In April and May we published, from two different sources, lists of the top ten boating names . Recently I ran across another take on boat names that brushes not only on the psychology of the boat owner in his or her selection of a proper boat name but also explores what the name can tell us about our mood toward the countries precarious economy.
Barb Hansen of Southwest Florida Yachts speculates that “you can tell a lot about a person by the name on their boat. For example, a couple of years ago I strongly advised a certain literary celebrity, Juliet Capulet, to never date a guy with a boat named Sir Osis of the River, Beeracuda, or Blew Too Much.”
Now I’m looking at the popular boat name lists from BoatU.S. and it occurs to me the names don’t just tell us about the psychological condition of the boat owners, they also speak to us about the psychological condition of the nation’s economy.
Indeed, they are a proxy for the mood of the country and point to a change in direction for the economy and perhaps the stock market, too. Up or down. I call it call it the Boat Name Mood Meter (BNMM)
So what is the BNMM telling us? I think it’s telling us that the economy is recovering.
The first thing I do is delete the names on the top 10 list that are on the list every year. Those recurring names don’t tell us anything. So, goodbye Seas the Day, AquaHolic, The Black Pearl, La Belle Vita.
Last year’s list reverberated with a bad attitude. That top ten list had boat names like Lazy Daze, Bail Out, On the Rocks.
Now, compare them with the names on the new list: Andiamo (Let’s go), Mojo, Island Time, Second Wind, No Worries, Serenity, Blue Moon.
Don’t you see what’s happening? Boat owners are tossing out the negative and accentuating the positive. They are feeling better; much better. You should, too.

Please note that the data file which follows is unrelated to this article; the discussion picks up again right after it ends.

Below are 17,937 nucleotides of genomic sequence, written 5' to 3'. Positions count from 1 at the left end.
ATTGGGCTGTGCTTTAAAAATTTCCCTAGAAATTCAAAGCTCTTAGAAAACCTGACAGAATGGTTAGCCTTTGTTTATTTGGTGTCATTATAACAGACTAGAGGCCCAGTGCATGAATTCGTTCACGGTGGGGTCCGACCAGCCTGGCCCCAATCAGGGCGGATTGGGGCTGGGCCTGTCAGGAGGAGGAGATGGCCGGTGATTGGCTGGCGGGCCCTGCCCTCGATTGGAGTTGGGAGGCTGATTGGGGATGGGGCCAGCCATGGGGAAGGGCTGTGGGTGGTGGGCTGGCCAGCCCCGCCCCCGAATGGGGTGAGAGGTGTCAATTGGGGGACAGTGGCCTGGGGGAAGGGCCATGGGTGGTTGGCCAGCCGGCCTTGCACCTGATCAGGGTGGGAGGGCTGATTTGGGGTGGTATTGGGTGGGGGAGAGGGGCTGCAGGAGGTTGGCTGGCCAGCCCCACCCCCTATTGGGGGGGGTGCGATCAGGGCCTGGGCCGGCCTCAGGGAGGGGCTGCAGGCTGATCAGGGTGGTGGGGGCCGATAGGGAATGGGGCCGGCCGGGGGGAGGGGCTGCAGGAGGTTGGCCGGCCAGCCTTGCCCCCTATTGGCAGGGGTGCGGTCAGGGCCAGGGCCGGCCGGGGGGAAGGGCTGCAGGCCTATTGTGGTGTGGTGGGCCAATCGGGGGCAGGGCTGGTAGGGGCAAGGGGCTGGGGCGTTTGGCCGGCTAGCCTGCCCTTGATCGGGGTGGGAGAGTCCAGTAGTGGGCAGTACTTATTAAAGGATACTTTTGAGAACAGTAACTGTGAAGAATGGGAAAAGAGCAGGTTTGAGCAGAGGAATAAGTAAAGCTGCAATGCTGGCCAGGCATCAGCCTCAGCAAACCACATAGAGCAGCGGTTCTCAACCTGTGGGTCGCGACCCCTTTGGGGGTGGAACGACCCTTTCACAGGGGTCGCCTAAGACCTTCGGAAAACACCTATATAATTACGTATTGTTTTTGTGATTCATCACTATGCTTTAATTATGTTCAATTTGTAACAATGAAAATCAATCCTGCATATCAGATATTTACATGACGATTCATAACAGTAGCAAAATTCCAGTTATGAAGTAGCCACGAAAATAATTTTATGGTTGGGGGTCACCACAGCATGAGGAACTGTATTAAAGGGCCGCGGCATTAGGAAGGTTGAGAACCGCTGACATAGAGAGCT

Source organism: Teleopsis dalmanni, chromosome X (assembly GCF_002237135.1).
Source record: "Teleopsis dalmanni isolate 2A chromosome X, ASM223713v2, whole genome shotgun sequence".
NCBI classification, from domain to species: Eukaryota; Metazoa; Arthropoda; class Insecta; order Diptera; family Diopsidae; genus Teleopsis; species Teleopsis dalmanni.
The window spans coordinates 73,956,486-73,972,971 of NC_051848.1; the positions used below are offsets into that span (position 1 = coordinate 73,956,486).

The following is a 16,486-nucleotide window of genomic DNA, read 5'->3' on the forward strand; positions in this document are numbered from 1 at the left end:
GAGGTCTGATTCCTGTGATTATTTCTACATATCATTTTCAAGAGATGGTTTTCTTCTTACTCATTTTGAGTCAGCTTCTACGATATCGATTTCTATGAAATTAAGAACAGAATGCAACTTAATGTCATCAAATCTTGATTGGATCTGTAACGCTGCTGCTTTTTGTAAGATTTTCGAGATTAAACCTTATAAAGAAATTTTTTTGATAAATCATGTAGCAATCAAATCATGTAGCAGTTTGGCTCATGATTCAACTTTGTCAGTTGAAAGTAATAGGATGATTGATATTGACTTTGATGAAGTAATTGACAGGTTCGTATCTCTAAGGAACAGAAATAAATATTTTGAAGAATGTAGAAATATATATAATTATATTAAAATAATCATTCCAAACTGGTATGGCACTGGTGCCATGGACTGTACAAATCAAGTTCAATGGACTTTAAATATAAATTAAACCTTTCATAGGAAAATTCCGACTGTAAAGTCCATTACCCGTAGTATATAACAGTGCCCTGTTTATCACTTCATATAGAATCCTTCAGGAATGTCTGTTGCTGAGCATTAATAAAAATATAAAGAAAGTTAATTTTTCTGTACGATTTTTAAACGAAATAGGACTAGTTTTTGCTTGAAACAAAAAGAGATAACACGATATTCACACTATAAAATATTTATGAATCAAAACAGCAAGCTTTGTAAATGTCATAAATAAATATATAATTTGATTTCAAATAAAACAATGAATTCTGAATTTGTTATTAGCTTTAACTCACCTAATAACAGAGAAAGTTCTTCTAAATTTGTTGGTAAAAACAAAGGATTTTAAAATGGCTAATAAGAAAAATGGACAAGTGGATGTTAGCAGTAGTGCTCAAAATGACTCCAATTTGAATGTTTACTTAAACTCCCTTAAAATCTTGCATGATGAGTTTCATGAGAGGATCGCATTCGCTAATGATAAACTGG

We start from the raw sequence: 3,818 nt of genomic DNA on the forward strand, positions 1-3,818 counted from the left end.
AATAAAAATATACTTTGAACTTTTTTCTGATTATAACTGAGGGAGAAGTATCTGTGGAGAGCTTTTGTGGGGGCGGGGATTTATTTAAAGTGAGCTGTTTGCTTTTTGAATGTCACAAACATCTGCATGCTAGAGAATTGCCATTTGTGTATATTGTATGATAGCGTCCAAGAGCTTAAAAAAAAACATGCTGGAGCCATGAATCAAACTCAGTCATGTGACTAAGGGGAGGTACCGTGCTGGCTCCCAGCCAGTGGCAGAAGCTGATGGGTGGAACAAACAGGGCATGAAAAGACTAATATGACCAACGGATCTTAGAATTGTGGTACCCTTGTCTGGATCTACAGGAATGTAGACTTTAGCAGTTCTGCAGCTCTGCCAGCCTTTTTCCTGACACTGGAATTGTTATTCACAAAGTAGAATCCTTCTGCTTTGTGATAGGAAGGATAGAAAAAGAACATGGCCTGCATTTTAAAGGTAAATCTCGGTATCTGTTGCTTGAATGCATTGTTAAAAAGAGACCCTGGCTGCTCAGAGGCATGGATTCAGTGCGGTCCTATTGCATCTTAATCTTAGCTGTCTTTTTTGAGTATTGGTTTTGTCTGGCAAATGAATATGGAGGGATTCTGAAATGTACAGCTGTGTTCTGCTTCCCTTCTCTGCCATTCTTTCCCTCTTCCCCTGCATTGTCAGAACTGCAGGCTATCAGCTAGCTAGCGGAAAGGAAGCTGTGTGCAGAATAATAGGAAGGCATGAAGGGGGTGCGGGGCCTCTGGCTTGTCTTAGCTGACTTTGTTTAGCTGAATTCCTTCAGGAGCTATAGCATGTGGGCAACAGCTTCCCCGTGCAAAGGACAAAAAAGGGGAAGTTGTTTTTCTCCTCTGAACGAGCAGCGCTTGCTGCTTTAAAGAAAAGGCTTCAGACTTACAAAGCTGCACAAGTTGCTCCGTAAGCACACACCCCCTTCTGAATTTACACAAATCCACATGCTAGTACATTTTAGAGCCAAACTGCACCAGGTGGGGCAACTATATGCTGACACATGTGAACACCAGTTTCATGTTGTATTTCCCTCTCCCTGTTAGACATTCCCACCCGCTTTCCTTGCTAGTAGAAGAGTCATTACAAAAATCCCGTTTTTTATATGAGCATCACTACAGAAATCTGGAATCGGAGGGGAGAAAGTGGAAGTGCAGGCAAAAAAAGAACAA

So is it time to buy stocks or bonds or what?
Well, I don’t know about that, but I do know that it’s time to invest in time on the water. Being on the water is the great escape. It’s the rhythmic flap of wind on a sail, the harmonic charm of a well-tuned cruising engine, the excitement on a boat when a big fish is landed, the soothing feeling you get watching a colorful sunrise or a sunset.
Time on the boat doesn’t make problems go away but it does gives us the mental fortitude and the right attitude to deal with matters back on land.
You may have read that Tiger Woods is selling his 155-footer, Privacy, and replacing it with a smaller vessel which he is calling Solitude. The Tiger Woods case may not be the best example, but it helps to illustrate that even when times are tough boaters don’t give up on boating entirely.
Some sail. Some cruise. Some fish. Some paddle into remote backcountry areas where few have gone before. Some seek solitude. Some socialize. Some go fast from here to there. Some go slow to nowhere. Heck, some never leave the dock. But on the water, they feel good.
So is it time? Oh, yeah. Memorial day signaled the start of a new summer. Fishing and Boating Week is June 4-12. Father’s Day is June 19.
The stars are aligned. It’s time to be on the water. You can check the Dow when you get back in. Meanwhile, it’s nice to know that the Boat Name Mood Meter is trending sharply up. You know what to do.